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Accommodation pending review – getting it wrong at s.189B stage


R (on the application of Laryea) v London Borough of Ealing (2019) QBD (Admin) 29/08/2019 (Not on Bailli, note of extempore judgment on Lawtel)

Mr L was homeless and suffered from epilepsy and PTSD. He had applied to Ealing as homeless.

He was placed in temporary accommodation and Ealing accepted he was in priority need, but then found that he was intentionally homeless. Ealing wrote discharging its duty under s.189B Housing Act 1996, such that it no longer had a duty to help to secure accommodation.

Mr L sought a s.202 review of this decision and asked for the exercise of the council’s discretion to accommodate him pending review. Ealing refused this on the basis that Mr L had not taken the reasonable steps agreed in his personalised housing plan.

Mr L sought judicial review of this decision. He argued that Ealing had failed to take into account his personal circumstances and the consequences to him of not exercising the discretion. In particular, Ealing had ignored the medical evidence that his epilepsy became worse when homeless.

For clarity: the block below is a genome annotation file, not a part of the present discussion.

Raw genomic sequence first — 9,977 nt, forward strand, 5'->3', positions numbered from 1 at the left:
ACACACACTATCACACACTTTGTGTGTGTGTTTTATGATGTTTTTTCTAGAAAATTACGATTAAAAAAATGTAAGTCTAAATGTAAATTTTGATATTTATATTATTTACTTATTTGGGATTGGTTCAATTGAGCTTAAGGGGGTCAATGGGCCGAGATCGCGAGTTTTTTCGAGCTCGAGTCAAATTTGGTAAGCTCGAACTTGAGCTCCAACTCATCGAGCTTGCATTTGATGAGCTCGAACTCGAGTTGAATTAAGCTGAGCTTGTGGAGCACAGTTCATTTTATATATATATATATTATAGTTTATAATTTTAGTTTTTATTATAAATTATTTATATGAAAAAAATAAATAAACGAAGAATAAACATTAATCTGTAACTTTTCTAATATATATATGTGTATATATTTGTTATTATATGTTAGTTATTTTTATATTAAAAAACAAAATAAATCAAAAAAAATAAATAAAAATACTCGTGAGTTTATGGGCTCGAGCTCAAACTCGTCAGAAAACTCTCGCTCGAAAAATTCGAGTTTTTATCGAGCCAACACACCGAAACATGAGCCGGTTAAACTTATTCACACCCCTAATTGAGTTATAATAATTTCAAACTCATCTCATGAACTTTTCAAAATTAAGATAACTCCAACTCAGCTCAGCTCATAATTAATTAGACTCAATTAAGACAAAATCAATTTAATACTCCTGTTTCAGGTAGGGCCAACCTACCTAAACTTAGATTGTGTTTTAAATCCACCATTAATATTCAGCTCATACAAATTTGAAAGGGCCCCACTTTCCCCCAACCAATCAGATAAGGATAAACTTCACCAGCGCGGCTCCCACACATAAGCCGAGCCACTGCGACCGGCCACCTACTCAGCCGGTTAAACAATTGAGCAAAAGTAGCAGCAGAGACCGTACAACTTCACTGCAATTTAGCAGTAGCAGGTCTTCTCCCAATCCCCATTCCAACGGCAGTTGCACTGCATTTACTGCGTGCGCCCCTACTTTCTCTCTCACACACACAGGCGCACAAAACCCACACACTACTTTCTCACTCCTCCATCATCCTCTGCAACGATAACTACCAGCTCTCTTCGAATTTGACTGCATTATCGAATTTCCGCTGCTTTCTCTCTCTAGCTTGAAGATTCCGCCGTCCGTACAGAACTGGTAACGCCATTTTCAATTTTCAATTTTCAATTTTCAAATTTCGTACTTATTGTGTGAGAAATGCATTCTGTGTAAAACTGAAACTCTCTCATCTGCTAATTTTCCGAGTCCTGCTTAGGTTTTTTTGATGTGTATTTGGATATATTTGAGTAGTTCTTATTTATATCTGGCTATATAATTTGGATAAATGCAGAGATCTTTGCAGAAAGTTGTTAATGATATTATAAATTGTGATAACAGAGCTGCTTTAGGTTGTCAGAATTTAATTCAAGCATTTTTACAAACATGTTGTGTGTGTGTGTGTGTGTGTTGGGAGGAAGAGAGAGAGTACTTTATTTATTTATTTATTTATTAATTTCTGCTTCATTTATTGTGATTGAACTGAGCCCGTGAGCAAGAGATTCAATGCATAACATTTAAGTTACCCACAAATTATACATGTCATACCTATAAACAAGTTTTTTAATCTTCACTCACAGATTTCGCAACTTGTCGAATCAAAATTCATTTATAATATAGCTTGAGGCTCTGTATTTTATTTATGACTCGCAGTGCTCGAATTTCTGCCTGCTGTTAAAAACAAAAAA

While Mr L and not taken full advantage of the opportunities set out in his personalised housing plan, that had to be considered against his medical situation, including physical and mental disabilities.

Ealing’s letter had errors and did not identify the likely consequences of a decision, or consider whether those consequences should bear on the decision. R v Camden LBC (1997) 5 WLUK 486.

The medical evidence was that Mr L’s epilepsy was worse when he was homeless, and Ealing’s letter did not engage with that, or with Mr L’s personal circumstances and the consequences to him of being homeless.

Relief granted.

Giles Peaker is a solicitor and partner in the Housing and Public Law team at Anthony Gold Solicitors in South London. You can find him on Linkedin and on Twitter. Known as NL round these parts.


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